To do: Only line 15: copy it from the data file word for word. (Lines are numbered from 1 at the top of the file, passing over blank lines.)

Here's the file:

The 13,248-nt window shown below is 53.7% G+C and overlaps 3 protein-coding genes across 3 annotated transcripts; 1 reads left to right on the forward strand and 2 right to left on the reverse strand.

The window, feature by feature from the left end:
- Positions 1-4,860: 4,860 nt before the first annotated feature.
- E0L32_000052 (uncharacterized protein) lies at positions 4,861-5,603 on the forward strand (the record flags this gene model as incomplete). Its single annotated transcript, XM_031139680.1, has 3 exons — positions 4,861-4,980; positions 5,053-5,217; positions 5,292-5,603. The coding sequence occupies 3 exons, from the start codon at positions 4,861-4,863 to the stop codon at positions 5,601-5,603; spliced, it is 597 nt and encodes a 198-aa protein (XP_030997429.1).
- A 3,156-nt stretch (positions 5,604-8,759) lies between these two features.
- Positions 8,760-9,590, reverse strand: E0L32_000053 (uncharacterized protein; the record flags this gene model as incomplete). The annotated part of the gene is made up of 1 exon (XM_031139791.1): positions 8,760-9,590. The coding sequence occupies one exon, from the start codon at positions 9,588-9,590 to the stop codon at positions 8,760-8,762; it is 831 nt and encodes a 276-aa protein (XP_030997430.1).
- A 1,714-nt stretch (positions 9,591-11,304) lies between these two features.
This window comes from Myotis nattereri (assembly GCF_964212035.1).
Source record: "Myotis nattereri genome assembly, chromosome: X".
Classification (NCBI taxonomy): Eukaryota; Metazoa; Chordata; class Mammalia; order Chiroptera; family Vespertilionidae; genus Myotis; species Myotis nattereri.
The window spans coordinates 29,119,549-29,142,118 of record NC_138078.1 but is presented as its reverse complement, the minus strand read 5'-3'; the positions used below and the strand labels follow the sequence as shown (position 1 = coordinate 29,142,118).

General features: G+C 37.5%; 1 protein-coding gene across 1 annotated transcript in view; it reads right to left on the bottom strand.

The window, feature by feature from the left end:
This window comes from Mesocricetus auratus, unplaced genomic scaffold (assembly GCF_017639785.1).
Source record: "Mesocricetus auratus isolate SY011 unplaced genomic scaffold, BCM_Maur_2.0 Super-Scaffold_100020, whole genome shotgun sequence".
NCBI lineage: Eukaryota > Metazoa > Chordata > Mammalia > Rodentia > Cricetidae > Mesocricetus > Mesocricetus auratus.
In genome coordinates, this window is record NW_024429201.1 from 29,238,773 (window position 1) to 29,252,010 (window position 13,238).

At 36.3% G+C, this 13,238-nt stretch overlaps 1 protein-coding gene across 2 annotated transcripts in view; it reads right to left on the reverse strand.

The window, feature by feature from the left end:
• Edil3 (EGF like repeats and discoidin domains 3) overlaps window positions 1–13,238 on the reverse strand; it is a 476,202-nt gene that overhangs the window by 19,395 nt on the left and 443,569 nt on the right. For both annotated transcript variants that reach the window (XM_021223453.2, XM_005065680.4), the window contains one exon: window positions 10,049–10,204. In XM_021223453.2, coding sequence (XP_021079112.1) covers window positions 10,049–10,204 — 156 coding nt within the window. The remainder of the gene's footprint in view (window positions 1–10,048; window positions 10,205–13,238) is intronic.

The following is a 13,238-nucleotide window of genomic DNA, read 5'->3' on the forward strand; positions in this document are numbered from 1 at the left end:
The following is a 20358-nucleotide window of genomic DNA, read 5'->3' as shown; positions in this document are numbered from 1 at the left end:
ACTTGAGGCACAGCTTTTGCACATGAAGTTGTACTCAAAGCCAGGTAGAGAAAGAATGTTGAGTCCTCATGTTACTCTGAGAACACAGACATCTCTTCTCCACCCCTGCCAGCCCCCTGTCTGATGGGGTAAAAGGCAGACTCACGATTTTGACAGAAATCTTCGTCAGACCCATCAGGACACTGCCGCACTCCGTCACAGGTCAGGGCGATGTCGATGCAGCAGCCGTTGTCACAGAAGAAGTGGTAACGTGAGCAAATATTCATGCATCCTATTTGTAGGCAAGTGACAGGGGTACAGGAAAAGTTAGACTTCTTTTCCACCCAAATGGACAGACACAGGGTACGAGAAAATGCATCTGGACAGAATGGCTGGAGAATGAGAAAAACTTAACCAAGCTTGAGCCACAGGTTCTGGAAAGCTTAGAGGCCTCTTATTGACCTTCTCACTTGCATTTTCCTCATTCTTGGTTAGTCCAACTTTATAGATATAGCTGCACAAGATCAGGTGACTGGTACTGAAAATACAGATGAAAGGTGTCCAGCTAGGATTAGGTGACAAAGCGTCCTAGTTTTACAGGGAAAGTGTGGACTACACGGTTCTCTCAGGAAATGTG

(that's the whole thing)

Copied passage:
Source record: "Mesocricetus auratus isolate SY011 unplaced genomic scaffold, BCM_Maur_2.0 Super-Scaffold_100020, whole genome shotgun sequence".